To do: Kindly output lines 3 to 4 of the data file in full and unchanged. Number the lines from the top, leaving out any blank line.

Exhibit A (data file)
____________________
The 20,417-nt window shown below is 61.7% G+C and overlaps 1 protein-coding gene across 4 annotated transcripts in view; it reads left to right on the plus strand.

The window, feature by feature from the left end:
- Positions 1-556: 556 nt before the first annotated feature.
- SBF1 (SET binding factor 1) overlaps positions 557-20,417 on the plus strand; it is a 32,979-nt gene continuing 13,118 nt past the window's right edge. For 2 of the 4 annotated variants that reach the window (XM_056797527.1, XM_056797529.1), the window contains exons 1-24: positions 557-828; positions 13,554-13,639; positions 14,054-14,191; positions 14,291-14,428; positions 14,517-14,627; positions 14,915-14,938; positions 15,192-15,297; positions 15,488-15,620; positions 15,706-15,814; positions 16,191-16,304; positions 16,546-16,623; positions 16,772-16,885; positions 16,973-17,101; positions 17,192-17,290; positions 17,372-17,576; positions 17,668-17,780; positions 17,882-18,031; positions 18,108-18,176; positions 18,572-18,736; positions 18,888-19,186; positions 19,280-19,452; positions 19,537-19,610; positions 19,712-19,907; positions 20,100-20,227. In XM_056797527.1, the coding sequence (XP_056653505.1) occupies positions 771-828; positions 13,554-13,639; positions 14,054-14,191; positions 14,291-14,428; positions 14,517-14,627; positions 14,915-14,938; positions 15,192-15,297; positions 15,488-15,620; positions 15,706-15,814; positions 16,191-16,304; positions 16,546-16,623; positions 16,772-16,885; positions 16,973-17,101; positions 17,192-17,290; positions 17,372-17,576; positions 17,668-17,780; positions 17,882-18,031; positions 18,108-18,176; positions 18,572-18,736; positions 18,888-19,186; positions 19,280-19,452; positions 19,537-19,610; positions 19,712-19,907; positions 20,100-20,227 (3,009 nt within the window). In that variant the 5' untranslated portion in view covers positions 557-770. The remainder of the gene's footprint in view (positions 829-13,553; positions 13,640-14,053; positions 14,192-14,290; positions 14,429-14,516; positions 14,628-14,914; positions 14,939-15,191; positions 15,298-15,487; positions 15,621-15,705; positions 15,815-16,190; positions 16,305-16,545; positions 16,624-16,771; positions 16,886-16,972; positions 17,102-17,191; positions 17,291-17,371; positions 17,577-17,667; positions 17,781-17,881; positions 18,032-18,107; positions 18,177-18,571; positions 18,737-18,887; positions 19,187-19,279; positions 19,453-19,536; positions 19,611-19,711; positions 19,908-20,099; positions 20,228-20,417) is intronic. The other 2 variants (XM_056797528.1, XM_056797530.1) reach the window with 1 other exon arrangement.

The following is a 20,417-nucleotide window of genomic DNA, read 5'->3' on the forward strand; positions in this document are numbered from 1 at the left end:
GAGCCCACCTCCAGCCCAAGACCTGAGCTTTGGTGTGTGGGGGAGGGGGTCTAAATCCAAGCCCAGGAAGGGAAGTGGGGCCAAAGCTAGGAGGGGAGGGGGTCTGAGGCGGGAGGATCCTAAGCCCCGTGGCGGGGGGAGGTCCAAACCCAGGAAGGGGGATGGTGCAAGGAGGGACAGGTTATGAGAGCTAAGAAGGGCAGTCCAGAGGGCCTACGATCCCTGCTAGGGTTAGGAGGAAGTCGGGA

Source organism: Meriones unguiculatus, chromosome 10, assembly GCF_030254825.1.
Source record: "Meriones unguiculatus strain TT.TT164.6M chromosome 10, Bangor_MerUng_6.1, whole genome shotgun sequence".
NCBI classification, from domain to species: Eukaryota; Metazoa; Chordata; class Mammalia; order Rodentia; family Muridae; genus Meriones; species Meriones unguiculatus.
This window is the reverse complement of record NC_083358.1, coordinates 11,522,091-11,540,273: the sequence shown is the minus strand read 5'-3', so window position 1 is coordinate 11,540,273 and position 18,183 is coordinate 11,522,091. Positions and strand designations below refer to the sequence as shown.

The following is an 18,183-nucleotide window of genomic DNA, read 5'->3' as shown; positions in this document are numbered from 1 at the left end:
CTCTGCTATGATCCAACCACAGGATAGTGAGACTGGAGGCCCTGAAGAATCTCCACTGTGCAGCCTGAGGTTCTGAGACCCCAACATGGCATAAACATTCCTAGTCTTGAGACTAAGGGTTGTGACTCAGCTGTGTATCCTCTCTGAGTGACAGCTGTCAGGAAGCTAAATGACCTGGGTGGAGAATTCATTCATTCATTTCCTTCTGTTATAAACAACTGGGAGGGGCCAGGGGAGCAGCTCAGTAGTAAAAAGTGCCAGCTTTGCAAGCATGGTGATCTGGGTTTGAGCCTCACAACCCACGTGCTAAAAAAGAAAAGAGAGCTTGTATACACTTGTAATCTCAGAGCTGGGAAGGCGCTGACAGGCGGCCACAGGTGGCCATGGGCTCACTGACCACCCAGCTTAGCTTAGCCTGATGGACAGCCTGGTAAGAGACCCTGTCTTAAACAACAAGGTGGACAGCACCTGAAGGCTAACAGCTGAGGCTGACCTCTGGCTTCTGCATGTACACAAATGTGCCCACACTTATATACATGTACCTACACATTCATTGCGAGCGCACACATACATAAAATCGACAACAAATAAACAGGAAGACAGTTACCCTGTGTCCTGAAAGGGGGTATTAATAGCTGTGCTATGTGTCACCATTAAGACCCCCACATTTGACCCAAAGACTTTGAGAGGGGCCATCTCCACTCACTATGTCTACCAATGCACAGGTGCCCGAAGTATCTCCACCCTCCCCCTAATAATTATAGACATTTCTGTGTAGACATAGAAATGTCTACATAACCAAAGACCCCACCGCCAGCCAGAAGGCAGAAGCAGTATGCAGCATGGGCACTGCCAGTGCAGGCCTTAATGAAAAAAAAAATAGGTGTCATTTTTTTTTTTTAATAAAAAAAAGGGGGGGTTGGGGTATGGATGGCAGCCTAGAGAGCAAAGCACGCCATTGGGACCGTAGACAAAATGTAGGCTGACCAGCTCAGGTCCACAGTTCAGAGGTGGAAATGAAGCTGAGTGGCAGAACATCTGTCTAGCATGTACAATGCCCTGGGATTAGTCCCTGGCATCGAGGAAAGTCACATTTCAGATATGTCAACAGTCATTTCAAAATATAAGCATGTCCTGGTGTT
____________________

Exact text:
- Positions 1-556: 556 nt before the first annotated feature.
- SBF1 (SET binding factor 1) overlaps positions 557-20,417 on the plus strand; it is a 32,979-nt gene continuing 13,118 nt past the window's right edge. For 2 of the 4 annotated variants that reach the window (XM_056797527.1, XM_056797529.1), the window contains exons 1-24: positions 557-828; positions 13,554-13,639; positions 14,054-14,191; positions 14,291-14,428; positions 14,517-14,627; positions 14,915-14,938; positions 15,192-15,297; positions 15,488-15,620; positions 15,706-15,814; positions 16,191-16,304; positions 16,546-16,623; positions 16,772-16,885; positions 16,973-17,101; positions 17,192-17,290; positions 17,372-17,576; positions 17,668-17,780; positions 17,882-18,031; positions 18,108-18,176; positions 18,572-18,736; positions 18,888-19,186; positions 19,280-19,452; positions 19,537-19,610; positions 19,712-19,907; positions 20,100-20,227. In XM_056797527.1, the coding sequence (XP_056653505.1) occupies positions 771-828; positions 13,554-13,639; positions 14,054-14,191; positions 14,291-14,428; positions 14,517-14,627; positions 14,915-14,938; positions 15,192-15,297; positions 15,488-15,620; positions 15,706-15,814; positions 16,191-16,304; positions 16,546-16,623; positions 16,772-16,885; positions 16,973-17,101; positions 17,192-17,290; positions 17,372-17,576; positions 17,668-17,780; positions 17,882-18,031; positions 18,108-18,176; positions 18,572-18,736; positions 18,888-19,186; positions 19,280-19,452; positions 19,537-19,610; positions 19,712-19,907; positions 20,100-20,227 (3,009 nt within the window). In that variant the 5' untranslated portion in view covers positions 557-770. The remainder of the gene's footprint in view (positions 829-13,553; positions 13,640-14,053; positions 14,192-14,290; positions 14,429-14,516; positions 14,628-14,914; positions 14,939-15,191; positions 15,298-15,487; positions 15,621-15,705; positions 15,815-16,190; positions 16,305-16,545; positions 16,624-16,771; positions 16,886-16,972; positions 17,102-17,191; positions 17,291-17,371; positions 17,577-17,667; positions 17,781-17,881; positions 18,032-18,107; positions 18,177-18,571; positions 18,737-18,887; positions 19,187-19,279; positions 19,453-19,536; positions 19,611-19,711; positions 19,908-20,099; positions 20,228-20,417) is intronic. The other 2 variants (XM_056797528.1, XM_056797530.1) reach the window with 1 other exon arrangement.